- Do a skin tent test: Proper hydration helps a cat's skin remain elastic and supple. A dehydrated cat's skin may not rebound as quickly as that of a well-hydrated cat when you pull it up. A good place to check this is between the shoulder blades, where there is a good bit of extra skin. Using your thumb and first two fingers, pull some skin up just a bit to make a tent shape, then let go and watch how fast it rebounds to its normal position. It should do so within one second. A dehydrated cat's skin will not rebound as quickly as a well-hydrated cat's. An extremely dehydrated cat's skin may not rebound at all. This test can be tricky to interpret and takes some practice getting to know what normal is. Do not rely on it alone to determine if your cat is dehydrated . . . if your cat shows signs of illness, consult your veterinarian.
Check your cat's gums:
- When a cat is well-hydrated, her gums are pink and moist. If the gums appear dry and feel sticky when you touch them, your cat may be dehydrated.
- When you push lightly on the gum with your finger, then remove it, a blanched area will appear on the gum. The blanched area should disappear, returning to pink, in one to two seconds in a well-hydrated cat. If it takes longer, your cat may be dehydrated.
- Cats that are ill may be less compliant about handling than usual. Be sure to use care when attempting to look in your cat's mouth, and stop immediately if she acts upset.
- Consider the saliva: A well-hydrated cat's saliva is thin and mostly unnoticeable. If you see thick, more ropey saliva, it may indicate dehydration.
- Check your cat's litterbox: A dehydrated cat may become constipated. This may mean that you don't see stool in the litterbox, you see several small, very hard pieces of stool, or you see small pieces of stool outside of the litterbox.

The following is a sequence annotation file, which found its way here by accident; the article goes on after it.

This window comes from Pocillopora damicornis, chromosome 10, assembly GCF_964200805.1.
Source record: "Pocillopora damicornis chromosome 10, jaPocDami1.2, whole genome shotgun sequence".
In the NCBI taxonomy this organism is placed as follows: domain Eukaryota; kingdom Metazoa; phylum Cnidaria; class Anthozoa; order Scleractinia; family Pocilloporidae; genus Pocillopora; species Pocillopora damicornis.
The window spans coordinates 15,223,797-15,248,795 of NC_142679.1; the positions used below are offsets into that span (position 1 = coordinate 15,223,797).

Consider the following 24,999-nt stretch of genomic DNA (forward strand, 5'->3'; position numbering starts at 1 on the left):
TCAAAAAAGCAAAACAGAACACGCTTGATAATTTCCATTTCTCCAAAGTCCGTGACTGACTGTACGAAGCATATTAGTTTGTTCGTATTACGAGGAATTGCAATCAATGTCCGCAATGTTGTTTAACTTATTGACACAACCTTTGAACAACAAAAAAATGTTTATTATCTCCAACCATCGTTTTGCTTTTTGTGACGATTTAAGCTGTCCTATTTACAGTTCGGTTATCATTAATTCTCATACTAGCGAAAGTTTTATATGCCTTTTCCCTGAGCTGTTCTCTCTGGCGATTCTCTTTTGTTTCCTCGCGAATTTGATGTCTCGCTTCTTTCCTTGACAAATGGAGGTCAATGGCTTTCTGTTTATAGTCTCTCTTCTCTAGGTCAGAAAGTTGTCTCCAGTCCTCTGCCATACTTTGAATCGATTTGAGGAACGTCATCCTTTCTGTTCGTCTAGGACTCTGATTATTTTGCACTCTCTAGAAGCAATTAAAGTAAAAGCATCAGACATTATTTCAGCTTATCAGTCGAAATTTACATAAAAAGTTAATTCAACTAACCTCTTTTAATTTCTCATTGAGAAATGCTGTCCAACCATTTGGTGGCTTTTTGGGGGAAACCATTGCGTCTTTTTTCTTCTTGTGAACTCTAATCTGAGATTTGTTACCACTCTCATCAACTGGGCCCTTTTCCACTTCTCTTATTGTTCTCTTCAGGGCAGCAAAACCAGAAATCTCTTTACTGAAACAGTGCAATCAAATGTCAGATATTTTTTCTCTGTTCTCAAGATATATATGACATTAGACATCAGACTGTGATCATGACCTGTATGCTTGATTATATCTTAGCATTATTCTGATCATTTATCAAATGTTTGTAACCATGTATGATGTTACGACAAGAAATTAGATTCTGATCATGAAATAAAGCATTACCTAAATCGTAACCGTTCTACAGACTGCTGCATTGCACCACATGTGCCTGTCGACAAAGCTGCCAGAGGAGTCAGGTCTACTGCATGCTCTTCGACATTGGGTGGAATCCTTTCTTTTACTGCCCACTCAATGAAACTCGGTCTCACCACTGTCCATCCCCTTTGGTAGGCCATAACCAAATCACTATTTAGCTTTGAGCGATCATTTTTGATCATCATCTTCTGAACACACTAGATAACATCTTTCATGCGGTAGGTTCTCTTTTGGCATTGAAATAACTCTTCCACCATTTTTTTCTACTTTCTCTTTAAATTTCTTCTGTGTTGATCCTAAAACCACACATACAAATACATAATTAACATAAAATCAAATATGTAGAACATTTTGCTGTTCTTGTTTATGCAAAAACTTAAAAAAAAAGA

These signs of dehydration are more non-specific and can occur during a variety of illnesses:
- Loss of appetite
- Increased heart rate
Preventing Dehydration in Cats
- Cats can be finicky about how they obtain their water, so it helps if you can observe your cat during times of normal hydration to learn her preferences. Some cats only like glass bowls, some like running water rather than standing water, some like tap water, and others prefer bottled.
- Make sure that you clean your cat's water bowl every day to discourage bacteria from growing on its surface.
- Some cats prefer shallow but large bowls so their whiskers aren't disturbed while they're drinking.
- For cats that love running water, you may consider a Drinkwell Pet Fountain. This can minimize the need for you to run a faucet constantly and have your cat sitting in your sink all the time.
- If possible, and with your veterinarian's approval, feed your cat canned foods. They contain up to 80% moisture and can help to compensate for your cat's low thirst drive.
- If your cat has had a bout of vomiting, don't offer her a large amount of water right away. She may drink too much at once and trigger more vomiting, leading to greater dehydration than she would have experienced otherwise. Limit her water and food to small amounts every hour or two for the rest of the day. If your cat vomits more than once or twice, contact your veterinarian right away.
- If your cat goes outside, make sure she has access to a cool place in hot weather and shelter in cold weather, with plenty of clean, fresh water at all times.
- Taking your cat to the veterinarian routinely for exams and any recommended testing such as blood work can help you catch and begin treating any underlying problems such as diabetes or kidney disease early, before they result in dehydration.
Dehydration in cats can rapidly lead to greater illness. Understanding cats' low thirst drive, knowing how to identify the signs of dehydration, and calling the veterinarian quickly if your cat is ill or seems dehydrated will go a long way toward helping your cat feel better much more quickly.